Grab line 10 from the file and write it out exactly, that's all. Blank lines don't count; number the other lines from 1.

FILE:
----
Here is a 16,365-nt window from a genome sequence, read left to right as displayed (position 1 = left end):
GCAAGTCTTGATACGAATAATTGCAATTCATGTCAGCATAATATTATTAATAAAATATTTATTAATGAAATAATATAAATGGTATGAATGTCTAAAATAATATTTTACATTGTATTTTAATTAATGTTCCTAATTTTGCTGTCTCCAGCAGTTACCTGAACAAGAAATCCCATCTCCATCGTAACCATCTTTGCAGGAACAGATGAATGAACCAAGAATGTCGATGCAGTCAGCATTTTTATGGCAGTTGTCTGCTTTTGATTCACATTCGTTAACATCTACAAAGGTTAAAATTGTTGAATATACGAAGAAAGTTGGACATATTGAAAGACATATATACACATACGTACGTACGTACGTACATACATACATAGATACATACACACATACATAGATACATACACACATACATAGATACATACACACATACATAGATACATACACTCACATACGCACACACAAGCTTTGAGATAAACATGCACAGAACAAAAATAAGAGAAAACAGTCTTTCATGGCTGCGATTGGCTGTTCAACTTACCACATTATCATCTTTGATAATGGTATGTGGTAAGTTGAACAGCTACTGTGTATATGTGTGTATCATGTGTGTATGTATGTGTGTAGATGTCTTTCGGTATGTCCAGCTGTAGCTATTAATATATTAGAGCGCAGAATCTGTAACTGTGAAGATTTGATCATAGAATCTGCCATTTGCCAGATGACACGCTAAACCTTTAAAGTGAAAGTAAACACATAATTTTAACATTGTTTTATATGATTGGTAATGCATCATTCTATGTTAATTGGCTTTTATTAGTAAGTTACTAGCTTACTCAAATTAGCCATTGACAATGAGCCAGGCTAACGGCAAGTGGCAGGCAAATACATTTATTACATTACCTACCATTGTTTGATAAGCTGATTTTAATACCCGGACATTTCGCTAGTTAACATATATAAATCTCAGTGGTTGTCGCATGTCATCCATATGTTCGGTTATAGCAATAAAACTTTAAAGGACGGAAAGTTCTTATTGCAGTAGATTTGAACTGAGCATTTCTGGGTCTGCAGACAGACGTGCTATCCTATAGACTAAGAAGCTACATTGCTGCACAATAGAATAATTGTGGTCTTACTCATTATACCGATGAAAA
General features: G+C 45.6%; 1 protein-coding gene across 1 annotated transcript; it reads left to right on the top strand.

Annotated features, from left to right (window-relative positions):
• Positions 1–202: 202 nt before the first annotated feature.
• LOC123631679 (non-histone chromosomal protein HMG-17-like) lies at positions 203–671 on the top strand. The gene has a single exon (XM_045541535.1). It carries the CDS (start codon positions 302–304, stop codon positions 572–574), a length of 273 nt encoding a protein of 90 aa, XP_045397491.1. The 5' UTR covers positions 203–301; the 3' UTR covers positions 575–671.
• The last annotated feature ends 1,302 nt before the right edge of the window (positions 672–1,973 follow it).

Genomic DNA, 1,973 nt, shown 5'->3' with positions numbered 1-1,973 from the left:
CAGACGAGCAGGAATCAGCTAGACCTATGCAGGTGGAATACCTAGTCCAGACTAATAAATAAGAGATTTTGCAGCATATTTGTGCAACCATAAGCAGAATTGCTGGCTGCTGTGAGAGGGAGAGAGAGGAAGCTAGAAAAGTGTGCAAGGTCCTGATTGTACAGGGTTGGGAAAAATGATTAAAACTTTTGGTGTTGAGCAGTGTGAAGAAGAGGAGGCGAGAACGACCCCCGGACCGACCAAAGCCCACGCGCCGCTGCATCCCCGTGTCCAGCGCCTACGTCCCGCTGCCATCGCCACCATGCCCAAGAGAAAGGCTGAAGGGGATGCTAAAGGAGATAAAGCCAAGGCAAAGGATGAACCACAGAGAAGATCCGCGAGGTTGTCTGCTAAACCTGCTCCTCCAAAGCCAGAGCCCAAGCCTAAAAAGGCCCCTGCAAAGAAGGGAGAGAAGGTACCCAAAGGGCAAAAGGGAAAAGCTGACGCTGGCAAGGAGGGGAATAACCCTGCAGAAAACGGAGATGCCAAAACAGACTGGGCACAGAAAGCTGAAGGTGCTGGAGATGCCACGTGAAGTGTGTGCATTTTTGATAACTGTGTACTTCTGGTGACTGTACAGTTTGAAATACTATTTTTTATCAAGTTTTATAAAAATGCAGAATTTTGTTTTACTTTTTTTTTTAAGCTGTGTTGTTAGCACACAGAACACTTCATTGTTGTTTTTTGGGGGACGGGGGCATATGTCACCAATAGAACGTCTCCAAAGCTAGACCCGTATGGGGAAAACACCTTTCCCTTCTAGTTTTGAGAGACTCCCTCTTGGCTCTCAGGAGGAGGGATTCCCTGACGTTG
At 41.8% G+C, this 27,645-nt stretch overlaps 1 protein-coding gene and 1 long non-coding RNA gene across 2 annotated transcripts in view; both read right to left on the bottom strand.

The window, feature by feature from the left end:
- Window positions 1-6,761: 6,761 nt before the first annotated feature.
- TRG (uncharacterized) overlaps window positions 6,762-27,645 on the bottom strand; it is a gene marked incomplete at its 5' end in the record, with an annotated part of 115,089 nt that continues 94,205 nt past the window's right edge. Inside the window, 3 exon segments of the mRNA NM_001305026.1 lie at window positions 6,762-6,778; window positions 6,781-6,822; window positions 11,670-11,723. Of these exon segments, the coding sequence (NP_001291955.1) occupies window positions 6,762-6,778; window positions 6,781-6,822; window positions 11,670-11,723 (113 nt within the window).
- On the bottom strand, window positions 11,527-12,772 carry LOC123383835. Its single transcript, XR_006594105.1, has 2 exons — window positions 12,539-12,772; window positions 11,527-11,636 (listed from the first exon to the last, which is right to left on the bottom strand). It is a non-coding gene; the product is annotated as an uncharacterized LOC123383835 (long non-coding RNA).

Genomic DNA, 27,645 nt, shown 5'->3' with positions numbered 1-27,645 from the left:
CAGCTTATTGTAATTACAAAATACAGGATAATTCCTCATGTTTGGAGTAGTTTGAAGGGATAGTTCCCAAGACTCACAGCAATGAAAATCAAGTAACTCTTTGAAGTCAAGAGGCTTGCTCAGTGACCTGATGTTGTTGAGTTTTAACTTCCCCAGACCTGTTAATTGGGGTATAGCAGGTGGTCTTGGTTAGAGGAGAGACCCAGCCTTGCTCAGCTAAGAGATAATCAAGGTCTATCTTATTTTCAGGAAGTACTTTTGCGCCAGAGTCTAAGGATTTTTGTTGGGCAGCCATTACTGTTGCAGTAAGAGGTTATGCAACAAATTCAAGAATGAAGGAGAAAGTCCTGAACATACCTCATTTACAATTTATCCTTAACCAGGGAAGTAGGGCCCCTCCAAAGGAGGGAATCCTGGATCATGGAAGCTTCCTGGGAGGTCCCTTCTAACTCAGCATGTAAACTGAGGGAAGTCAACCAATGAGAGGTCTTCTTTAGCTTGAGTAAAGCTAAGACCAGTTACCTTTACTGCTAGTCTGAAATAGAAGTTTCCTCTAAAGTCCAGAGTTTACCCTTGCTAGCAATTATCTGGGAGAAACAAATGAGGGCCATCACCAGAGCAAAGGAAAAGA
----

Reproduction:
At 41.8% G+C, this 27,645-nt stretch overlaps 1 protein-coding gene and 1 long non-coding RNA gene across 2 annotated transcripts in view; both read right to left on the bottom strand.